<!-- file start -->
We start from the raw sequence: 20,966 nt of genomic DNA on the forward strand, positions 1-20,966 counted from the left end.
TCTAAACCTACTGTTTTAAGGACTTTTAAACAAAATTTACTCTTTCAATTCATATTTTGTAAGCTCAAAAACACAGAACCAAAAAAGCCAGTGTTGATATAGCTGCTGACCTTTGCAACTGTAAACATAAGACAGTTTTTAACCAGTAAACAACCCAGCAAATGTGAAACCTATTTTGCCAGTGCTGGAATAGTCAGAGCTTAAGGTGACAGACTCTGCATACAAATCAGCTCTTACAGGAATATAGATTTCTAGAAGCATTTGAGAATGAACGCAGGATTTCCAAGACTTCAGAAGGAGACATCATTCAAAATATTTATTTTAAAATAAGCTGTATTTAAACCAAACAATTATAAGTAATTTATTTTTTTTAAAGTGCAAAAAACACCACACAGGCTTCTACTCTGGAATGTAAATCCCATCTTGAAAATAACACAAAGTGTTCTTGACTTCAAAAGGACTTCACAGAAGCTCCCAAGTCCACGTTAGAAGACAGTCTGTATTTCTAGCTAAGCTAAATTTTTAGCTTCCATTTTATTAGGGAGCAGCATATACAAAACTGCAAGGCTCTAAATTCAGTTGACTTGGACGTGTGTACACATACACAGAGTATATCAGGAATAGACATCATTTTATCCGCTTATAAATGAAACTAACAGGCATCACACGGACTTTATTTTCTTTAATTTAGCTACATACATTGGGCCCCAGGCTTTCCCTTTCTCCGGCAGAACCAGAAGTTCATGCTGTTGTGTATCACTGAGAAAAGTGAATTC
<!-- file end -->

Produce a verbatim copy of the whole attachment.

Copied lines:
We start from the raw sequence: 20,966 nt of genomic DNA on the forward strand, positions 1-20,966 counted from the left end.
TCTAAACCTACTGTTTTAAGGACTTTTAAACAAAATTTACTCTTTCAATTCATATTTTGTAAGCTCAAAAACACAGAACCAAAAAAGCCAGTGTTGATATAGCTGCTGACCTTTGCAACTGTAAACATAAGACAGTTTTTAACCAGTAAACAACCCAGCAAATGTGAAACCTATTTTGCCAGTGCTGGAATAGTCAGAGCTTAAGGTGACAGACTCTGCATACAAATCAGCTCTTACAGGAATATAGATTTCTAGAAGCATTTGAGAATGAACGCAGGATTTCCAAGACTTCAGAAGGAGACATCATTCAAAATATTTATTTTAAAATAAGCTGTATTTAAACCAAACAATTATAAGTAATTTATTTTTTTTAAAGTGCAAAAAACACCACACAGGCTTCTACTCTGGAATGTAAATCCCATCTTGAAAATAACACAAAGTGTTCTTGACTTCAAAAGGACTTCACAGAAGCTCCCAAGTCCACGTTAGAAGACAGTCTGTATTTCTAGCTAAGCTAAATTTTTAGCTTCCATTTTATTAGGGAGCAGCATATACAAAACTGCAAGGCTCTAAATTCAGTTGACTTGGACGTGTGTACACATACACAGAGTATATCAGGAATAGACATCATTTTATCCGCTTATAAATGAAACTAACAGGCATCACACGGACTTTATTTTCTTTAATTTAGCTACATACATTGGGCCCCAGGCTTTCCCTTTCTCCGGCAGAACCAGAAGTTCATGCTGTTGTGTATCACTGAGAAAAGTGAATTC